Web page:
Lottery Tickets

They say you have a better chance of being struck by lightening than winning the lottery. But that doesn't stop people from trying.

 

Money down drain (Thinkstock)

Consumers bought more than $70 billion worth of lottery tickets last year, according to the North American Association of State and Provincial Lotteries. About $38 billion was awarded in prizes.

 

Gary Thurber, assistant director of community relations at Consumer Credit Counseling Service of New York, said most of the clients he works with spend between $10 to $20 a week on lottery tickets -- mostly on the scratch-off variety. That adds up to a whopping $520 to $1,040 a year. So far, none of Thurber's clients have hit the jackpot.

Infomercial Impulse Buys

Only $19.95! Call now and we'll double your order! Such promises have lured in many unsuspecting consumers to what they thought was a great deal.

The infomercial industry brings in about $400 billion a year, according to the Electronic Retailing Association. But it's no secret that many impulse purchases go unused.

Thurber said he has several clients who spend around $200 a month purely on infomercial purchases -- most of which they admit go completely unused.

Logan Sachon, a writer for personal finance site Bundle.com, has spent at least $500 worth of quick-fix products that she never used, including the Magic Bullet Blender, the Topsy Turvy tomato planter, the Perfect Push-Up and Debbie Meyer's GreenBags. And she said another $500 worth of purchases has probably ended up at Goodwill or put in the trash.

Brand-Name Groceries

Food products from popular brands may come in prettier packages, but that doesn't mean they're superior to their generic counterparts. While a 9-ounce box of Rice Krispies costs $4.79 at one New York City grocery store, its 12-ounce generic brethren costs only $1.99, with an identical list of ingredients.

And a $2 or $3 price difference can add up.

"Part of the time we're not even [buying brand names] consciously, we're doing it because it's familiar and we don't have to think about it," said Diahann Lassus, co-founder of wealth management firm Lassus Wherley.

Lassus said the prices of generic items are typically 5% to 10% lower than brand-name options. Even if there are only generic options available for some of the items you buy, she estimates you could save at least $50 to $75 a month if you're spending $500 to $600 a month on groceries for your family.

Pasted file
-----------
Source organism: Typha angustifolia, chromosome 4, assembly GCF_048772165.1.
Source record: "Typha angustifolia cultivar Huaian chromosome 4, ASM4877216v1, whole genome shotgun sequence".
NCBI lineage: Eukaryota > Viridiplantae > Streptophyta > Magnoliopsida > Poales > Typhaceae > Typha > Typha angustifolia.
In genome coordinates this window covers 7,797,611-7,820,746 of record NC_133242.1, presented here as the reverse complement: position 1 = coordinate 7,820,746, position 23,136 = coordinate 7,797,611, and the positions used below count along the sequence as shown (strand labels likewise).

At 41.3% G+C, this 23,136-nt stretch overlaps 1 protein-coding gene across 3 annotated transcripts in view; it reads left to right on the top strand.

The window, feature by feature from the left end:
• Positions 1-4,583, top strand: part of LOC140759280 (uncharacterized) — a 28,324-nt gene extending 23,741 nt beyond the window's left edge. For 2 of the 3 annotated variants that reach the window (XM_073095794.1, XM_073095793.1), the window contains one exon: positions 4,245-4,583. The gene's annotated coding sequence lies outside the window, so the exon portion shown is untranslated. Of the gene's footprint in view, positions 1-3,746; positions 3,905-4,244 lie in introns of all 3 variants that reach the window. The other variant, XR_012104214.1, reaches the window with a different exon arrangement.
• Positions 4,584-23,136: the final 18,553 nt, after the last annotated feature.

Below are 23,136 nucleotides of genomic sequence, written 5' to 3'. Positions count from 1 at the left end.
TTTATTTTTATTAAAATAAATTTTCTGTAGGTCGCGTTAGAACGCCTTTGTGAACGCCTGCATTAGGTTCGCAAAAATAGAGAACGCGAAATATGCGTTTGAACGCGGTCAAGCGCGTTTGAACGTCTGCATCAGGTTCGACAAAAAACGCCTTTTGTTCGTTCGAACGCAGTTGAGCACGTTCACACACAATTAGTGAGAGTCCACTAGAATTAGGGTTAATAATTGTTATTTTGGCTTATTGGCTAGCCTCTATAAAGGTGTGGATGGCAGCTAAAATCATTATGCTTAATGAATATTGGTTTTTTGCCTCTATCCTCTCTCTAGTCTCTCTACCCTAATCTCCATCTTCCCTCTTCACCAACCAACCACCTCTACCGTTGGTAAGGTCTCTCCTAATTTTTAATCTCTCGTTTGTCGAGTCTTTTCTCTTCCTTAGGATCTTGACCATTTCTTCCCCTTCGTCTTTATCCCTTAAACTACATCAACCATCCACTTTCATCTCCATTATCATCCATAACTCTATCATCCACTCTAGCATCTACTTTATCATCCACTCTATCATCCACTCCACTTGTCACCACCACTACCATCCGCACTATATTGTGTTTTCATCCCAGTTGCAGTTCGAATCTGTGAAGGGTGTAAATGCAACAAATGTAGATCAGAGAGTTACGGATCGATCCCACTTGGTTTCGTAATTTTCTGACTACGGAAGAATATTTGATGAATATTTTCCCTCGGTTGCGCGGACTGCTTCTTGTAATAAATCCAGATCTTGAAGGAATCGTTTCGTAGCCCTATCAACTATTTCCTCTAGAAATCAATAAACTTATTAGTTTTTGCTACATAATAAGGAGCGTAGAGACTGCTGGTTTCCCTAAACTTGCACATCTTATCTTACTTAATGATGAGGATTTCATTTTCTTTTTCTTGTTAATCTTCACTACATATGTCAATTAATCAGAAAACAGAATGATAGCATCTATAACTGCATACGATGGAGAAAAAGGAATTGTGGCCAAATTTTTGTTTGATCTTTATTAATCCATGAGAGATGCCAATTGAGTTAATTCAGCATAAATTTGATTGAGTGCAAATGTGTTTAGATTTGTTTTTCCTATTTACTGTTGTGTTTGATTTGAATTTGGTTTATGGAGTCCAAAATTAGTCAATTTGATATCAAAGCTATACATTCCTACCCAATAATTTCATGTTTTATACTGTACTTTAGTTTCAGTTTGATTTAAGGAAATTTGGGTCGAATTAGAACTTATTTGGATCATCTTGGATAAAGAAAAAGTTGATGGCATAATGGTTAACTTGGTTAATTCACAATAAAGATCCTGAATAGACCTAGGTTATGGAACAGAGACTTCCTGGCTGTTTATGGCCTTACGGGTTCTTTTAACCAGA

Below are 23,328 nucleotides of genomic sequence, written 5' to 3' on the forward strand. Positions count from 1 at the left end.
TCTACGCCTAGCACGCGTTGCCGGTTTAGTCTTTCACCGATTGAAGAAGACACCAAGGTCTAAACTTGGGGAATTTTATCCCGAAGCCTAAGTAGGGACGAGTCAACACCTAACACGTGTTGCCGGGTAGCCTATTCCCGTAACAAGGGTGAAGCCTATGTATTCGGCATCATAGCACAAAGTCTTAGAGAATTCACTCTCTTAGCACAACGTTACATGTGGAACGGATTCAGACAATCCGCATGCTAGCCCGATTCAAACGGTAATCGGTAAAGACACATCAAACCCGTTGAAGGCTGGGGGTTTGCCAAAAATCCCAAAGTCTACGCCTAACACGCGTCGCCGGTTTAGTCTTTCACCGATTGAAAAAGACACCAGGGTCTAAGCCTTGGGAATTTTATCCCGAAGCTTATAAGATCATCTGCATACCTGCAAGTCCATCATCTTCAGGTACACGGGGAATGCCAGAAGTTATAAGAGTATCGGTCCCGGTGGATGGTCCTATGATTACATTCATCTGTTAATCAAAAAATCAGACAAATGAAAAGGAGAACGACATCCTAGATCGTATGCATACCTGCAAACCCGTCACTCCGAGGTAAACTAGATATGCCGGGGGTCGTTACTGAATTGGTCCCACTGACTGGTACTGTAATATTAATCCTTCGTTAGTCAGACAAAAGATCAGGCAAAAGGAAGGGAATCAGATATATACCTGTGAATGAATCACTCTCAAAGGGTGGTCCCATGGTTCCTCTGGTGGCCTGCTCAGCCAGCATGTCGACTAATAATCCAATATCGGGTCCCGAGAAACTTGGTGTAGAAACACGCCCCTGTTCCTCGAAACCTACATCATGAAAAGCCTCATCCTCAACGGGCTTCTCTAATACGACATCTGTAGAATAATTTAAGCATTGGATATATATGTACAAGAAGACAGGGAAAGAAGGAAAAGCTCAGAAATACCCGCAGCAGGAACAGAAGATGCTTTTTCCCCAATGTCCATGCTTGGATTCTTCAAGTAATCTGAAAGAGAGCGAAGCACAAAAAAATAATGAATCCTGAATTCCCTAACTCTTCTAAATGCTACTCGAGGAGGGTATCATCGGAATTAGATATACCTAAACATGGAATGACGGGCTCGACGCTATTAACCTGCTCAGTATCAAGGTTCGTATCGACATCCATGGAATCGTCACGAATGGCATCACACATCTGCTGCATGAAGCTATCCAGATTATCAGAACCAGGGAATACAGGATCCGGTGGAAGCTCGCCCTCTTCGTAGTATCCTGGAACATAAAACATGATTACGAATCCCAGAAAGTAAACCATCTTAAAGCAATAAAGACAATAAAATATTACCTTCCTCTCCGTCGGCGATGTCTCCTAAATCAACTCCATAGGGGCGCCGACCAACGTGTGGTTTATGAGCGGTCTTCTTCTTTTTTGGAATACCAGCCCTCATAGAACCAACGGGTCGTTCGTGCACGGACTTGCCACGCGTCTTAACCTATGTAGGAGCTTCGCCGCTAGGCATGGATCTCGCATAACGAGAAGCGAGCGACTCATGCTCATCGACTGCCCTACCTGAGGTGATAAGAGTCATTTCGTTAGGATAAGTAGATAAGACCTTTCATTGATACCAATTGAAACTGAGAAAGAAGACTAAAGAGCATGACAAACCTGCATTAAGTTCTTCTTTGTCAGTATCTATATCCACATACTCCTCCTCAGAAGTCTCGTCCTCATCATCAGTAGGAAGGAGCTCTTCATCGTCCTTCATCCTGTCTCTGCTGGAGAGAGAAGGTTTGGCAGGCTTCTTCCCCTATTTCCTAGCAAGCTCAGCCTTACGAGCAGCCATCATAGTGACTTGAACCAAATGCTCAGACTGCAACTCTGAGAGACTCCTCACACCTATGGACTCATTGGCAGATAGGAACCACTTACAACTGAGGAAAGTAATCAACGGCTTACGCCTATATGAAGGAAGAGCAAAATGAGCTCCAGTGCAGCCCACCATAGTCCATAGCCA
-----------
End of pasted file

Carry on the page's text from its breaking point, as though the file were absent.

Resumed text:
If you don't want to let go of your brand name items, shop at discounters like Wal-Mart or shop in bulk.

Unused Gym Memberships

Automatic monthly fees are one of the easiest ways to waste money. And it's not easy to cancel a gym membership when next week is always the week you'll finally begin that New Year's resolution fitness routine.

But gym no-shows are throwing away hundreds of dollars a year (maybe even a month, for some upscale gyms).

Lassus said one of her clients had been spending $75 a month on a gym membership she never used, so she realized it would be cheaper to just buy an exercise bike for her home.

"We all come to the end of the year and say, 'It's time to start getting in shape,' but we don't think through whether we are willing to make that time commitment and if it is going to be worth the dollars we're spending," she said.

Bundled Cable or Phone Services

Bundled packages aren't always a deal, if you're not using the extra services you're paying for.

Consumers are often lured into bundled cable, Internet or phone packages because of the reduced rates offered during the first year or a limited period of time. But paying for 500 channels that you're not watching, or unlimited text messages or airtime that you're not using, is just a waste of money.

"People will often just pick the plan they think they can afford, and then they won't check their usage compared to what they're paying for," said Tom Orecchio of Modera Wealth Management. "You might be paying for the silver or gold cable package with lots of channels when you're only watching the same 10 channels, and the same goes for cell phones -- you could be paying $100 a month for your cell phone plan and only using $50."

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